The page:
I would not be averse to anything that slows the progress of the cellular phone: a privacy-destroying, status-motivated intruder into civilised life. But more than 10 million Americans do not share that view - which explains the uproar created by Mr Reynard. Two US obsessions, health and the telephone, have fused. Stock markets have shuddered, an industry trembles, while product liability lawyers quiver in anticipation. Not bad for 20 minutes on a talk show.
New technology always brings new scares. As a child I was warned not to watch too much television because of strange and invisible rays allegedly emitted by the screen. Then I became the owner of one of those luminous watches, which once were all the rage - only to have someone spoil the fun by saying that the paint which allowed you to see in the dark was radioactive. And lately there have been the supposed dangers of spending all day in front of computer terminals.
There have been reports warning of the cancer risks associated with living close to overhead power lines. Microwave ovens and computers have also come under scrutiny. In California there is already a pressure group, called Citizens Concerned About Electromagnetic Fields. Now it is the turn of the cellular phone.
Americans take their scares seriously: 'This could be the yuppies' version of Aids,' said a friend the other night, only half in jest.
And some sinister circumstantial evidence has added to the doubts; just as Mr Reynard went public with his lawsuit, it was revealed that a prominent US businessmen had died of brain cancer and another had contracted the disease. Spokesmen for their companies, the Wall Street Journal reported in that wonderful deadpan style of US newspapers, 'declined to discuss' whether either was a frequent user of cellular phones. Declined to discuss - why on earth not? Those people must be hiding something. Thus is a scare born.
Look at it another way, though, and the caution is more than understandable. We are talking very big bucks indeed. A decade ago, cellular phones were virtually unknown. Today, the briefcase of any self-respecting executive is empty without one. The market is worth more than dollars 6bn (pounds 4bn) a year; the owner of McCaw Cellular Communications has just agreed to sell to AT & T a minority stake in his company, one of the largest suppliers in the US, for dollars 3.8bn.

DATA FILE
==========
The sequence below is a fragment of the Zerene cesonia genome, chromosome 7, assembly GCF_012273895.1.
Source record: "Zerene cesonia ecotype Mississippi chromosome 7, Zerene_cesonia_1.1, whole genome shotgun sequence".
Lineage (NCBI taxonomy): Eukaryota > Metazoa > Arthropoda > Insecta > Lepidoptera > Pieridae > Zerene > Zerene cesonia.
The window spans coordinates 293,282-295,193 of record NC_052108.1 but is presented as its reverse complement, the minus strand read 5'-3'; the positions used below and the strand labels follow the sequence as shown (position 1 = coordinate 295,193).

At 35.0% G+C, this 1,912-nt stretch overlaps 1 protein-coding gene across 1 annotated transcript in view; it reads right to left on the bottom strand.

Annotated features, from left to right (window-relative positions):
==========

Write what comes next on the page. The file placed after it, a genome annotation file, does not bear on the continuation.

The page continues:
Before Mr Reynard held forth, 7,000 new customers were signing up daily, mostly for models like the one used by his wife with the transmitter in the handset, which you place next to your ear. No longer. Orders are being cancelled left and right; shares in McCaw and Motorola, the biggest manufacturer of cellular phones, have plunged by 15 or 20 per cent. Damage control is the order of the hour.
But who are we to believe? Motorola spokesmen have been reassuring all who would listen that 40 years' experience and thousands of studies have thrown up no evidence that cellular phones cause cancer. Others are not so sure. Certainly, they acknowledge, cellular phones use too little power to cause heat damage to the body. But what of the 'non-thermal' side-effects of close exposure to high frequency radio devices? In this area, there is as yet no reliable research. Instead, we neophytes thirsting for speedy enlightenment find ourselves adrift in a sea of learned theorising about megahertz, gigahertz, 'blood-brain barriers' and calcium cell coatings.
They had better sort it out soon; the future of a country where 'access' is all important may depend on it. Around the technological corner awaits the 'wireless world', in which personal pocket telephones no bigger than a bleeper will connect you to anywhere on the planet, and where computers and electronic notepads will communicate across the airwaves. Unless, of course, the lawyers get there first. If there is one thing worse than missing a phone call, it is brain cancer.Reuse content